Yellowstone Wolf 755M: A Breeding Male Without A Pack
By Betsy Downey
In Yellowstone National Park, a male wolf wanders alone, his graying coat the result of advancing age and a rugged life. Tutored in his youth by a strong, dominant female until he proved himself as a hunter and defender, 755M survived pack rivalries and avoided hunters only to become, eventually, a wolf without a pack—and a legend in Yellowstone’s history.
How Do States Estimate Their Wolf Populations?
By Diane Boyd and Richard P. Thiel
PART 2 The Rocky Mountains and the Southwest
Effective wildlife management requires accurate estimates of animal populations. Wolves, however, are free-roaming and low-density, and they inhabit enormous,
wild spaces—all circumstances that make them hard to count. This is the second
in a two-part series in which Boyd and Thiel explain the methods used to collect
population data on wolves.
Wolf Reintroduction to Isle Royale? An interview with Dr. Rolf Peterson
The National Park Service has released a proposal to reintroduce 20 to 30 wolves into Isle Royale National Park in Lake Superior over the next three to five years. Here Dr. Rolf Peterson, who has studied the Isle Royale wolf population since 1970, discusses that proposal with International Wolf, describing possible long- and short-term effects of a reintroduction. Download article.
From the Executive Director
Would Privatizing Livestock Reimbursements Better Serve Wolves and Humans?
by Rob Schultz
I’ve often wondered what it would be like if commercial insurance carriers handled depredation claims for livestock lost to wolves. Would issues surrounding wolf management be less political? Could farmers and ranchers be better served, more quickly? Would private insurers be more effective in working with livestock producers to put preventative measures in place to reduce the number of livestock lost to wolves?
Tracking the Pack
It Takes A Pack To Raise A Pair Of Pups
by Lori Schmidt, wolf curator, International Wolf Center
When the wolf care staff decided to proceed with our 2016 ambassador pups’ introduction to our adult wolves without the presence of Luna, the lone dominant female of the pack, we fielded many questions about the decision. Would a pack of males bond well without a dominant female? Would the behaviors displayed by pack members be different in the absence of a female? Would the pups be socially integrated into the pack without Luna?
Helping People (and Wolves) Recover
by David Kline, development director, International Wolf Center
Anesthesiologist and International Wolf Center member Dr. Mark Gittler reports that the operating room at his Torrance, California hospital is kept at a fairly low temperature. To stay warm, he sports a comfortable, long-sleeved International Wolf Center T-shirt under his hospital scrubs. He has 12 of them in his collection, in many colors!
Wolves of the World
Wolves Encounter Fear And Loathing Near And Far
by Tracy O’connell
Wolves continue to draw fire from some for fearsome behavior, from Finland, where they are killed to save them; to Norway, where more than half are slated for death; to India, where they are seen as a threat to aviation; to Canada, where they are viewed as super-sized and unnaturally vicious. This is an example of some:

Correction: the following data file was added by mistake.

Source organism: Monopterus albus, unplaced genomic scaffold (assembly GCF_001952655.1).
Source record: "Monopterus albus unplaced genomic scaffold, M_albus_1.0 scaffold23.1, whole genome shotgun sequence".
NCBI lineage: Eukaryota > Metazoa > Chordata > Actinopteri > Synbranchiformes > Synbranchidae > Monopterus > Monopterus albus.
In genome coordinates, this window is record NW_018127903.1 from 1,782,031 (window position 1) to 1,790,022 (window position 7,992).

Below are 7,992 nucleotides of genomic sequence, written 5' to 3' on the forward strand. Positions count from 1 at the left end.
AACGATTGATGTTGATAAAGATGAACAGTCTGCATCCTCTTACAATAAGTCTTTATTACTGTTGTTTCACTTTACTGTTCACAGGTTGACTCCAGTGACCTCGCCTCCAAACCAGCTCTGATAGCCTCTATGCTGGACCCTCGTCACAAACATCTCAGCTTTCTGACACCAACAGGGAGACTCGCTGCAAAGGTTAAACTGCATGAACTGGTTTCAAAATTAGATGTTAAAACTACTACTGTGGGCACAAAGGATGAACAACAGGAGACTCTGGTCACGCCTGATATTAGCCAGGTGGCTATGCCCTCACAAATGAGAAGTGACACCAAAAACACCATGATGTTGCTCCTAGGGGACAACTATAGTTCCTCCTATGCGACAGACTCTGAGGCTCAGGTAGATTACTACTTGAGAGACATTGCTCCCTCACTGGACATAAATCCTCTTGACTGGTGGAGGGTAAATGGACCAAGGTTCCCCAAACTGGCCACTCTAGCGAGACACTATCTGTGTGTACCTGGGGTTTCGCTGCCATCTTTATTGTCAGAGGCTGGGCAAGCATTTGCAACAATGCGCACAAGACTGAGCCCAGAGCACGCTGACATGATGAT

Killing wolves to save them:
Wolf culls continue in Finland in an effort to increase the animal’s acceptance among those living in wolf territory and to diminish illegal poaching, according to a statement from the country’s agriculture and forestry ministry.
47 of 68 wolves slated for eradication:
Two countries east, meanwhile (with Sweden in between), Norway has a similarly strong hunting ethos. With more than 200,000 registered hunters, it has one of Europe’s smallest wolf populations, estimated to be 68 animals before the birth of pups in spring of 2016. The news of an intent to cull nearly 70 percent of those adult animals this year—47, to be exact, representing four of the country’s seven wolf packs—has received the typical mixed reviews such plans evoke locally, along with international objections.
Wolf preservation meets airport siting:
Canada sees continued human-wolf interactions:
smells of coffee and pancakes, sounds of zippers and metal cases, and pounding of tent stakes. It was certainly the wolves’ world—one they have evolved with for at least tens of thousands of years. I was the alien in this scenario, landing out of nowhere in a helicopter and then clumsily following the wolves for the next four weeks, trying to record everything I saw.
Notes from the Field
“Dispersal” is a word often used when discussing wild wolves. It comes from the word “disperse,” which means to scatter, distribute or spread over a wide area. Dispersal happens when a young wolf leaves its pack and sets out alone to start its own pack. Wolves can disperse hundreds or even thousands of miles from where they were born, each one looking for a new area to make its own territory.
A Look Beyond
Another Turn Of The Crank: The Case for Wolf Restoration in Western Colorado
by Mike Phillips, Turner Endangered Species Fund
After completing decades of wolf recovery work elsewhere in the United States, conservationists can begin to turn the crank of progress by focusing on the last great, remaining expanse of wolfless wildlands in the lower 48 states—the public lands of western Colorado.
Wolves were rendered all but ecologically extinct there by the 1930s, and the last wolf was killed near the Colorado-New Mexico border in 1945.
and researchers with the public to highlight in-depth, science-based knowledge about the Greater Yellowstone Ecosystem.”